I got started on this line of thinking because I received a rejection from a literary journal yesterday. This is by no means a strange occurrence, but what was strange was that the editor had mostly praise for my work, until he mentioned that he was passing on it because “it seemed to lack something new.” And my first thought was, Well, all the writers of the world should just give up and go work in gas stations, then, because there’s never going to be anything “new” to write. There are approximately three stories in the entire world, and they were all told before man even learned to rub two sticks together and make fire. If those of us attempting to tell stories in the twenty-first century are now supposed to come up with something “new,” we’re screwed. We’re so far beyond screwed that if Screwed were a planet, we couldn’t even see it with the Hubble telescope.

But what did Flannery O’Connor say? “There may never be anything new to say, but there is always a new way to say it.” That’s all we can do. That’s all I try to do. That’s what I thought I did do, but according to this one editor, did not do. Now, I’m not one to start doubting my entire purpose in life (at least for no more than a few hours) based on one instance of criticism, but this rejection set off a chain reaction (clearly) that ultimately has led me to ask, for those of us who maybe don’t have that certain “something,” can we ever hope for success? And by “success,” I unfortunately mean the literary world’s definition of it: publication in journals, books put out by big presses, guest lectureships at prestigious conferences, receiving large monetary awards named after obscure dead benefactors. I don’t have an answer for this. I do believe there are writers whose work has that certain “something.” I believe it is a way of storytelling that someone is born with–and just like dancing, one has to cultivate this “something,” but it begins as a natural gift–and I do not believe it was bestowed upon me.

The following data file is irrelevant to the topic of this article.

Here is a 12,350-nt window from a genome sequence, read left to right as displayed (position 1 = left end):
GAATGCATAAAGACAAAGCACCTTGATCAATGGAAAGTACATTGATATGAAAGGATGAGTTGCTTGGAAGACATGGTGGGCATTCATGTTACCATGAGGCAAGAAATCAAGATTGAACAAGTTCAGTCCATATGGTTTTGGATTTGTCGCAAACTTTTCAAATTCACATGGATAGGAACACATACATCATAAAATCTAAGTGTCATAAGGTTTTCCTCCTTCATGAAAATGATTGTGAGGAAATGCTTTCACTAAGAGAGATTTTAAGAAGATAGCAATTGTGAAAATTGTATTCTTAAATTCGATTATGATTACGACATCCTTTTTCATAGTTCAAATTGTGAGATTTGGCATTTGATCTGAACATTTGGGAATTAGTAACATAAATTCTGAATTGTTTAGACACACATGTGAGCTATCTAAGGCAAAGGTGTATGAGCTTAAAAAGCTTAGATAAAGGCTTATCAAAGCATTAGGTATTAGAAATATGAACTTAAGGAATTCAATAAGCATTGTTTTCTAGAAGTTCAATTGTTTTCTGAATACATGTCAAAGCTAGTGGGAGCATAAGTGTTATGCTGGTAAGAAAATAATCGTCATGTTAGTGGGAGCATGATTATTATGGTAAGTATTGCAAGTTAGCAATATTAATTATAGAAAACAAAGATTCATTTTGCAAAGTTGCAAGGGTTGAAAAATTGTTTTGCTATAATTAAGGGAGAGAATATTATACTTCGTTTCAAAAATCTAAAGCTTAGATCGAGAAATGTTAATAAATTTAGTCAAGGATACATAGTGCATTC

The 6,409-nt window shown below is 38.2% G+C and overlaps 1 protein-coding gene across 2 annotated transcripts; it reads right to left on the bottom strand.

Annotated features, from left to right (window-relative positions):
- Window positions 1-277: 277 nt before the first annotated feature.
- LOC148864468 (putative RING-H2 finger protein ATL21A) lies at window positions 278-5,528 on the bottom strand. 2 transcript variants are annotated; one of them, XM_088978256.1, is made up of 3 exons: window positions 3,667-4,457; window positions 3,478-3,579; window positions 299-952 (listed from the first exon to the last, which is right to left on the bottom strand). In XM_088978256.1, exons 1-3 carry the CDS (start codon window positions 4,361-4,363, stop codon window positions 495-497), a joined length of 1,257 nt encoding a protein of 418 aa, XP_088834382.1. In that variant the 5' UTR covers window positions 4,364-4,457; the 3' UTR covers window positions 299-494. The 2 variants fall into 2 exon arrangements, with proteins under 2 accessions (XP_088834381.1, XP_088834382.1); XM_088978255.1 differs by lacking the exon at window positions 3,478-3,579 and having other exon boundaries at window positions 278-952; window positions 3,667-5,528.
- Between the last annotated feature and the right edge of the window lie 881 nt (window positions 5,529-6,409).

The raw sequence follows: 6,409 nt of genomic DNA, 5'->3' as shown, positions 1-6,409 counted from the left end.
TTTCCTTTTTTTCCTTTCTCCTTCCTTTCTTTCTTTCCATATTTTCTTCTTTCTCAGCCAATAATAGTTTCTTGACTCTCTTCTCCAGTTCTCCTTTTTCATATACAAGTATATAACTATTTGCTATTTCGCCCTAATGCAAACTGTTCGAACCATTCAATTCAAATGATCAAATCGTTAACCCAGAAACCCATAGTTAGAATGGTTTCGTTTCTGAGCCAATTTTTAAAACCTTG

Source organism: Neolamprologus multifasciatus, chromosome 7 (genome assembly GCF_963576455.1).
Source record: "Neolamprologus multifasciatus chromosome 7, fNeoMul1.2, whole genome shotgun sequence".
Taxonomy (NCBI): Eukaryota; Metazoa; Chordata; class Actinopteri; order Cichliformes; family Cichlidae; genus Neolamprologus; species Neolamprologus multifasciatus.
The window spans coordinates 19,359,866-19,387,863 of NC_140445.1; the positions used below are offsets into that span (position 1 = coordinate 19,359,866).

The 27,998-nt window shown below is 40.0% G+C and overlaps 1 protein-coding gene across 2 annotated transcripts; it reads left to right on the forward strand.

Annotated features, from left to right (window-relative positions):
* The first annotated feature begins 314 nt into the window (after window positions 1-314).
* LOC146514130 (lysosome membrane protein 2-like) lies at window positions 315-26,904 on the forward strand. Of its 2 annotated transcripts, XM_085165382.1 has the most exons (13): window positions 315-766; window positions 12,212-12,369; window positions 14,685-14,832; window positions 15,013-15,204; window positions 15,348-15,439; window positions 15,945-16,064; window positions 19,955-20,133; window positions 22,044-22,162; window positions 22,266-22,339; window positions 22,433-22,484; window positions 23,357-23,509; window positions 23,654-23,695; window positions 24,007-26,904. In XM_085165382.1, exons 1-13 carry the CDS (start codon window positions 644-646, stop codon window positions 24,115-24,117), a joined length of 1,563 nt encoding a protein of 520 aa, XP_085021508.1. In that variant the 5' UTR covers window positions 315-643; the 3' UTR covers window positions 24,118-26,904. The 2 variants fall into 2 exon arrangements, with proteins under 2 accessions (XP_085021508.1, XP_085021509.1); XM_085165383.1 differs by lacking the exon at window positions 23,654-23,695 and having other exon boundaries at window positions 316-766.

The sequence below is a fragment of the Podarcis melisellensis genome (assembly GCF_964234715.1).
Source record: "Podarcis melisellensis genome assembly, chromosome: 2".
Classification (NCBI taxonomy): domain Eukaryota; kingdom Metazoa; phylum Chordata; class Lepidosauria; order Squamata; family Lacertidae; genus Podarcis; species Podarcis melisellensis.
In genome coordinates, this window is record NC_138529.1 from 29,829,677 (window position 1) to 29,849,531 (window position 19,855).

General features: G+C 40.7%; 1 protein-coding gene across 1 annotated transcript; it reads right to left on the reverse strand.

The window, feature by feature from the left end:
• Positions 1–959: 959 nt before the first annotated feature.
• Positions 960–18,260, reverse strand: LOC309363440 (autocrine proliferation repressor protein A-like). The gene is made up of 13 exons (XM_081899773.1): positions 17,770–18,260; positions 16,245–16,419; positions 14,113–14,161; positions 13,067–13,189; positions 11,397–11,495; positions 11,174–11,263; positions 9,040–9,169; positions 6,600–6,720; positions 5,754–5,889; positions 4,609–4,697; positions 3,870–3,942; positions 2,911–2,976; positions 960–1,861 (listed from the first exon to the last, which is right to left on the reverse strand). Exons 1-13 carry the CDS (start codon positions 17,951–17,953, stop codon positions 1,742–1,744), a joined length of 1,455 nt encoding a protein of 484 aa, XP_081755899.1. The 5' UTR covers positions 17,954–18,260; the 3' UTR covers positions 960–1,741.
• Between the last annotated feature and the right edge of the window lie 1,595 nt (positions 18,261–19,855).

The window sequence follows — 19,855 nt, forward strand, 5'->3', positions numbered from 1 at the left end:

However, I do believe my writing, and the writing of many others, has something else. I don’t know what this other “something” is, exactly, but I know it when I read it. I feel it. And I think it has to do with honesty, as if in writing, we’re saying, This is how I see the world. This is what I have to offer. Look with me, deeply, and don’t turn away. And maybe, if you do, you’ll be changed. And maybe that’s a “good enough” that really is good enough. Maybe it’s more. Maybe I’m okay with the fact that I’ll never be a whale. Maybe I’ll press on in the river I’m in, jagged rocks and blood and all, just happy to be swimming and knowing that, despite my imperfections, what I’m doing will somehow bring something to life.